You can still find a lot of popular music from the time period. In the book, Sigrid’s mother-in-law is listening to Lale Andersen singing on the radio. Andersen’s number-one wartime success was the ubiquitous “Lili Marleen”—a song that created such a stir that even British forces fighting in North Africa adopted it as one of their favorite tunes.
Naturally, classical music was still at the top of German radio playlists during the war: Beethoven, Mozart, Bach—though the music of all Jewish composers was banned from the airwaves. If you’re interested in the antic, often slightly loopy music of pre-Nazi Berlin, which Sigrid would have listened to while growing up, there are still recordings available of entertainers such as Margo Lion, the famously hilarious cabaret singer, or the popular ensemble known as the Comedian Harmonists. Marlene Dietrich was “falling in love again” in the golden twenties and early thirties, and later recorded a number of her songs from the era in English. The internationally acclaimed chanteuse Ute Lemper has released renditions of cabaret songs that were all the rage in Berlin between the wars, in both English and the original German (“Ich Bin ein Vamp!” for example). Max Raabe and the Palast Orchester are phenomenal at re-creating the music of that time (from “Fräulein, Pardon” to “Mein Gorilla.”)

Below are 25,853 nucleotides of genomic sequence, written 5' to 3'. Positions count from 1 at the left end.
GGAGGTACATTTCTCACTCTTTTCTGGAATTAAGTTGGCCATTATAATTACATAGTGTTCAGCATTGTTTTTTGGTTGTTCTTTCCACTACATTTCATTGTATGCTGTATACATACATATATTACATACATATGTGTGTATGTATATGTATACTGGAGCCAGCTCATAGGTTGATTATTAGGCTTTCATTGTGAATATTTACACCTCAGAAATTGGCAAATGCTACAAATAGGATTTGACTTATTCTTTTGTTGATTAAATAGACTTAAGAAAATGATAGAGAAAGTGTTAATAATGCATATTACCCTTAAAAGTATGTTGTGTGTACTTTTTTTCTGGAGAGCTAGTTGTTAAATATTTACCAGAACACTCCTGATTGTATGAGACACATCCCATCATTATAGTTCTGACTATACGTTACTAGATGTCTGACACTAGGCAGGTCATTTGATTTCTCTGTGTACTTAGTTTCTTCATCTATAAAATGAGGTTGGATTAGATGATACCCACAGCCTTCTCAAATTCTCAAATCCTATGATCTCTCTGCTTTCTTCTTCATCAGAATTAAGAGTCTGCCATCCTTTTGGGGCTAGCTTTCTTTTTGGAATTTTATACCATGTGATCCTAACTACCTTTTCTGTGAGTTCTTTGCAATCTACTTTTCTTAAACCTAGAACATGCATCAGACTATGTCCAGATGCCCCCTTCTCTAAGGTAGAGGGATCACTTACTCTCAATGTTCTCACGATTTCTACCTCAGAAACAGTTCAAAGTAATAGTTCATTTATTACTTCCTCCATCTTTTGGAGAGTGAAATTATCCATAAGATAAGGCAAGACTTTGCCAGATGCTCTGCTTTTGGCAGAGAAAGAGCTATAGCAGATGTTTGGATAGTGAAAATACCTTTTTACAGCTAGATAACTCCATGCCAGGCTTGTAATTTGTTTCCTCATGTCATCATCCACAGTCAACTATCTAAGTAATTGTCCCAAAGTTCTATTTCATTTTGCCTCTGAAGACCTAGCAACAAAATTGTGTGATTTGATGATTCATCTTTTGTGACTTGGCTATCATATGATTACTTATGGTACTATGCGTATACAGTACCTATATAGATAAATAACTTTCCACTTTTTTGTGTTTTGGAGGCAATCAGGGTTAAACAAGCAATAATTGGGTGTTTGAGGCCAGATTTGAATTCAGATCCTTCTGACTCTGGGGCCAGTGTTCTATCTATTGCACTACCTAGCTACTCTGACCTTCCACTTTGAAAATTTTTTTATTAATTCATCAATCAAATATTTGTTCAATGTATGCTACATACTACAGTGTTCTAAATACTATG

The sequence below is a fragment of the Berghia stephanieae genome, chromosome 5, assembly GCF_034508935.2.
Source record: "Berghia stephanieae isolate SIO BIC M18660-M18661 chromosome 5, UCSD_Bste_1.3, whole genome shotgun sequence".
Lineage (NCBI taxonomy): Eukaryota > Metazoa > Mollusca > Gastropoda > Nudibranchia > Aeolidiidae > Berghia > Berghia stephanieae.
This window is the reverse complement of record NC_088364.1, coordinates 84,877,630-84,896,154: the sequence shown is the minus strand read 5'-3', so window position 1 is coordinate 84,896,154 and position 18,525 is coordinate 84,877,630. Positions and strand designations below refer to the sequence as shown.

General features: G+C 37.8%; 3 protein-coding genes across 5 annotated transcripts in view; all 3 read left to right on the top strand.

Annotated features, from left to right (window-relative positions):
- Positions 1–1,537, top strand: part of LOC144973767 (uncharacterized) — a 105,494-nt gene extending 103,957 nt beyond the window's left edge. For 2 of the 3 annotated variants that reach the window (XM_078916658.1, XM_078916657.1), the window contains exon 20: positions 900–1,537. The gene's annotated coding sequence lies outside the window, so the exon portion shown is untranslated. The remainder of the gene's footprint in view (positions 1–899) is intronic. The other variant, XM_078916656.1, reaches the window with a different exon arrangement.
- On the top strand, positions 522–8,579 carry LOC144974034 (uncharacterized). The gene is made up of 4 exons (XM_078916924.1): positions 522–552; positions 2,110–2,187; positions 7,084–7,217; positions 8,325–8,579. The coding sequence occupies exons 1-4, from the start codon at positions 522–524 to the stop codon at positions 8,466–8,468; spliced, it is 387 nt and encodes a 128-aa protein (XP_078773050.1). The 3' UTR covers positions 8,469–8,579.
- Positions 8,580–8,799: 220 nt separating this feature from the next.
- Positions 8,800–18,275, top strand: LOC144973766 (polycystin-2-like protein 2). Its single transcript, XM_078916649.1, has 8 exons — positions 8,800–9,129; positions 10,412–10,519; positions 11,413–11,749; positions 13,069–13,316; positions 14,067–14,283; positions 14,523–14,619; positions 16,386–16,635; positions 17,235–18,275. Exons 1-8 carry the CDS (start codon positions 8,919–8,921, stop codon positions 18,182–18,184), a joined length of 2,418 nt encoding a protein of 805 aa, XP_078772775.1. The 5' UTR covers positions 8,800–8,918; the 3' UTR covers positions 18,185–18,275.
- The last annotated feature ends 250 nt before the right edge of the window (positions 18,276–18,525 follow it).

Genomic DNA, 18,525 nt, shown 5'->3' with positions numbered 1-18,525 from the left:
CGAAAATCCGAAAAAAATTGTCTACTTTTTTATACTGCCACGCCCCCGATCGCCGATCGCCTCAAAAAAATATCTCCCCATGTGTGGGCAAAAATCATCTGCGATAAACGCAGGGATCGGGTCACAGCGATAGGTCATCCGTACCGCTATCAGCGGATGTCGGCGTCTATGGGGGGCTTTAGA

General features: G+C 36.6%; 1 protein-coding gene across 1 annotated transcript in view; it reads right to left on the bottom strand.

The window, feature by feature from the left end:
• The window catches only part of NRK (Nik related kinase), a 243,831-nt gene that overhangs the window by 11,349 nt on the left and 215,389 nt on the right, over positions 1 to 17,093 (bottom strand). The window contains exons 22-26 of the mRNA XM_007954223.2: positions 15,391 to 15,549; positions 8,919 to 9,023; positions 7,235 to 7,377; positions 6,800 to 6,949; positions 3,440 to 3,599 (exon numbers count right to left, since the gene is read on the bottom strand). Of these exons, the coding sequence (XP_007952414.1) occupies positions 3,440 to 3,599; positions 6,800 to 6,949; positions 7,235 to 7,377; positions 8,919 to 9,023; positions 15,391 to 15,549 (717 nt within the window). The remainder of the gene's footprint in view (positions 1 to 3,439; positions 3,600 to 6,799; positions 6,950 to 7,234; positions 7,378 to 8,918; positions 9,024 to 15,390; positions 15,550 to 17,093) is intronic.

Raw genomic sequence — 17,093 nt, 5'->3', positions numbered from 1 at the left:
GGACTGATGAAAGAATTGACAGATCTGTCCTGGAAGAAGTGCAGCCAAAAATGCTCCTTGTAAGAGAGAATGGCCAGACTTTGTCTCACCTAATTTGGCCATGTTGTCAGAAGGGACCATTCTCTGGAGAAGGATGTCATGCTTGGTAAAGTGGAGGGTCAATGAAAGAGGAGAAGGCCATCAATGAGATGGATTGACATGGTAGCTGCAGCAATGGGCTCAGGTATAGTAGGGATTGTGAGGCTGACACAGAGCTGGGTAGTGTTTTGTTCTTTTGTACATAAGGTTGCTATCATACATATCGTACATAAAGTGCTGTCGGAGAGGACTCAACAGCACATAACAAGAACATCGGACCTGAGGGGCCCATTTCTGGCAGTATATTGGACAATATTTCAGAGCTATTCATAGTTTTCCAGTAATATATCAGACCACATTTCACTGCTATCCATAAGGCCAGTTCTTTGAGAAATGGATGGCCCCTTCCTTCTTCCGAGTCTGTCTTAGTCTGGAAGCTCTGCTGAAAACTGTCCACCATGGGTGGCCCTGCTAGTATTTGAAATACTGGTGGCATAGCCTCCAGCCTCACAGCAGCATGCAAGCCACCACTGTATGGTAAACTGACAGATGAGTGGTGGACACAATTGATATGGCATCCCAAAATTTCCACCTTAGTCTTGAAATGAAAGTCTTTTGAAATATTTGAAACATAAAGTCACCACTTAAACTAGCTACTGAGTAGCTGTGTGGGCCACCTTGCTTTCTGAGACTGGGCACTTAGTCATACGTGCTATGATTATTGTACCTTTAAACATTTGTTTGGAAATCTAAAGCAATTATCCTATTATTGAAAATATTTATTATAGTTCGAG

For those interested in what the average Berliner Hausfrau was serving at the table during the war, I recommend Gisela McBride’s Memoirs of a 1000-Year-Old Woman. Her autobiography stretches from the late twenties to the war’s end, and is chock-full of details illuminating everyday life, including recipes. (I cannot vouch for the healthfulness of any of these dishes, or the taste, but if you need recipes for cabbage dumplings, cabbage fish rolls, cabbage pie, or cabbage strudel, you’ll find them there.)
City of Women by David Gillham is published by Fig Tree in the UK (pb, £12.99, 400pp) and Amy Einhorn/Putnam in the US (hb, $25.95).